Apparently, a new survey shows that Millennials (more precisely, US high school students interviewed between 2005 and 2007, and therefore born in the early 1990s) are lazy and entitled. More precisely, as textbook worker-consumers are supposed to, they would like nice stuff, but not if they have to work long hours to get it. I’m too bored to link to it, but you can easily find it.

The best that can be said for this kind of thing is that it relieves the monotony of boomer-bashing. Apart from that it is a repeat of the formulaic denunciation of adolescents that has been applied (in my memory) to Gen Y (insofar as this group differs from the Millennials) Gen X (Slackers), Boomers (hippies) and the Silent Generation (the original teenagers). Then there were the Lost Generation and so on back to the (apocryphal, I think) rant often attributed to Socrates. Only those who have the good fortune (?) to come of age in a time of full-scale war miss out on this ritual denunciation.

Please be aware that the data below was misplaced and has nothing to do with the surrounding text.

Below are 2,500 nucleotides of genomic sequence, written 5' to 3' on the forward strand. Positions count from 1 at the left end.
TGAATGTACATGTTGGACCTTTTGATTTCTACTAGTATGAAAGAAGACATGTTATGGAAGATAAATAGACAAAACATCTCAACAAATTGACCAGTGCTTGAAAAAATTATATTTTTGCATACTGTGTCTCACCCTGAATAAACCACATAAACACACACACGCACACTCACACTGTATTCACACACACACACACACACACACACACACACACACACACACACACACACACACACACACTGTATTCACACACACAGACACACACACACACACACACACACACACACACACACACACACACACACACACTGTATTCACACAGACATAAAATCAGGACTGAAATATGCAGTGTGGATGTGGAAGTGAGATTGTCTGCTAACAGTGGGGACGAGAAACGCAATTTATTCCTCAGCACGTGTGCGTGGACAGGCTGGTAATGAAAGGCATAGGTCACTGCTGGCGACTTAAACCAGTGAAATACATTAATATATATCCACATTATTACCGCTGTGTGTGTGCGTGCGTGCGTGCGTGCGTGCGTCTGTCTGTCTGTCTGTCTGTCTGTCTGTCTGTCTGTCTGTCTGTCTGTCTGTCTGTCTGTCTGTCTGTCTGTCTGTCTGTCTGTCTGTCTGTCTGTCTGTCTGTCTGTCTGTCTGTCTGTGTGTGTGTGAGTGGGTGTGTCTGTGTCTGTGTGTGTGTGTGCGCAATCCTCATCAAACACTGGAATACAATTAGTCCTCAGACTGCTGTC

Categories: Boneheaded stupidity Tags:

Weekend reflections

May 4th, 2013 22 comments

It’s time for another weekend reflections, which makes space for longer than usual comments on any topic. Side discussions to sandpits, please.

Categories: Regular Features Tags:

Gillard gets it right

May 1st, 2013 61 comments

Ever since the Hawke government announced the “Trilogy” commitments in 1984, promising no increase in the revenue and expenditure shares of national income, Australian politics has been, in effect, a conspiracy of silence about the central issue of economic policy, that of the appropriate balance of private and public expenditure. The steady growth in demand for services like health and education has ensured that no reduction in the public sector share has been feasible, while the market liberal dogma enshrined in the Trilogy has prevented any increase.

In retrospect, it’s striking that Hawke’s commitment came just after the reintroduction of Medicare, funded (in part) by a levy on all incomes. Medicare’s success has made it politically untouchable. On the other hand, it has been assumed (though without much supporting evidence) that any increase in taxation (not matched by offsetting cuts) is politically impossible.